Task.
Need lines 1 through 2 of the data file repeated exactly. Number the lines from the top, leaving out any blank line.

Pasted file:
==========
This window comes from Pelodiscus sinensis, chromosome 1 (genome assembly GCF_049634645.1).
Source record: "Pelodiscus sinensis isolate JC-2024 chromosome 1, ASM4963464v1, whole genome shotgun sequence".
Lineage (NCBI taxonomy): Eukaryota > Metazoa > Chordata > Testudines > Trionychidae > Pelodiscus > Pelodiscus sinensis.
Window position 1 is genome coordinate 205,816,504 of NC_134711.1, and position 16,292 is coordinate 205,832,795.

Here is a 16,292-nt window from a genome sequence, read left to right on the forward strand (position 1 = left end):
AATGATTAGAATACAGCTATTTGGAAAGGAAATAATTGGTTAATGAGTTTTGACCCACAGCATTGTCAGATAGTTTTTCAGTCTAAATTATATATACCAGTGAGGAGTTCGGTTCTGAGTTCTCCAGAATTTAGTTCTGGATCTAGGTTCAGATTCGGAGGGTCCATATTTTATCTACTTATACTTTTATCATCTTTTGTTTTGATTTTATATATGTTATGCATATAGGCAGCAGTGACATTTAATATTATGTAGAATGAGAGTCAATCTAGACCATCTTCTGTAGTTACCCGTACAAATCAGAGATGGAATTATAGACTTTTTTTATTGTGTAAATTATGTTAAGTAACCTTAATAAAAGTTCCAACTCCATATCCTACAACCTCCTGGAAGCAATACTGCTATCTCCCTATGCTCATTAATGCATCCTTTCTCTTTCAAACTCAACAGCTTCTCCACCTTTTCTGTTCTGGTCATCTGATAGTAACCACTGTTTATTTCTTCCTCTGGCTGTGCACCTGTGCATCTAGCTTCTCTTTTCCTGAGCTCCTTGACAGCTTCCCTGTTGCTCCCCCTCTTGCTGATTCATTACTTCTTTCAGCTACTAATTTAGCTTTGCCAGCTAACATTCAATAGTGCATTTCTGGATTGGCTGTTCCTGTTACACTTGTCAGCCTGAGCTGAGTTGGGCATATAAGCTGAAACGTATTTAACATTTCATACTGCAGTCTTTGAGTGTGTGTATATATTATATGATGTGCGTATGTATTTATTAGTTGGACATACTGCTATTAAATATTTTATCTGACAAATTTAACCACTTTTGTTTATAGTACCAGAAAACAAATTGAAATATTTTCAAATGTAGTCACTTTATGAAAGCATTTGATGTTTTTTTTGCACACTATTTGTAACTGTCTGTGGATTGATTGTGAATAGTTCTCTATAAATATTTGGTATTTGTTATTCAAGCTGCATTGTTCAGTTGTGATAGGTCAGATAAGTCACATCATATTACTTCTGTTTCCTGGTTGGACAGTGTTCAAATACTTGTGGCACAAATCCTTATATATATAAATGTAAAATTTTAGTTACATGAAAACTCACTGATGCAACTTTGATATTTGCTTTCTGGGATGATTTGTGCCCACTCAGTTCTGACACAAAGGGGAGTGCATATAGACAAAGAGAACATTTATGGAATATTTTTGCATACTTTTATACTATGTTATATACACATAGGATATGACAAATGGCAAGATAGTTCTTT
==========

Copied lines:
This window comes from Pelodiscus sinensis, chromosome 1 (genome assembly GCF_049634645.1).
Source record: "Pelodiscus sinensis isolate JC-2024 chromosome 1, ASM4963464v1, whole genome shotgun sequence".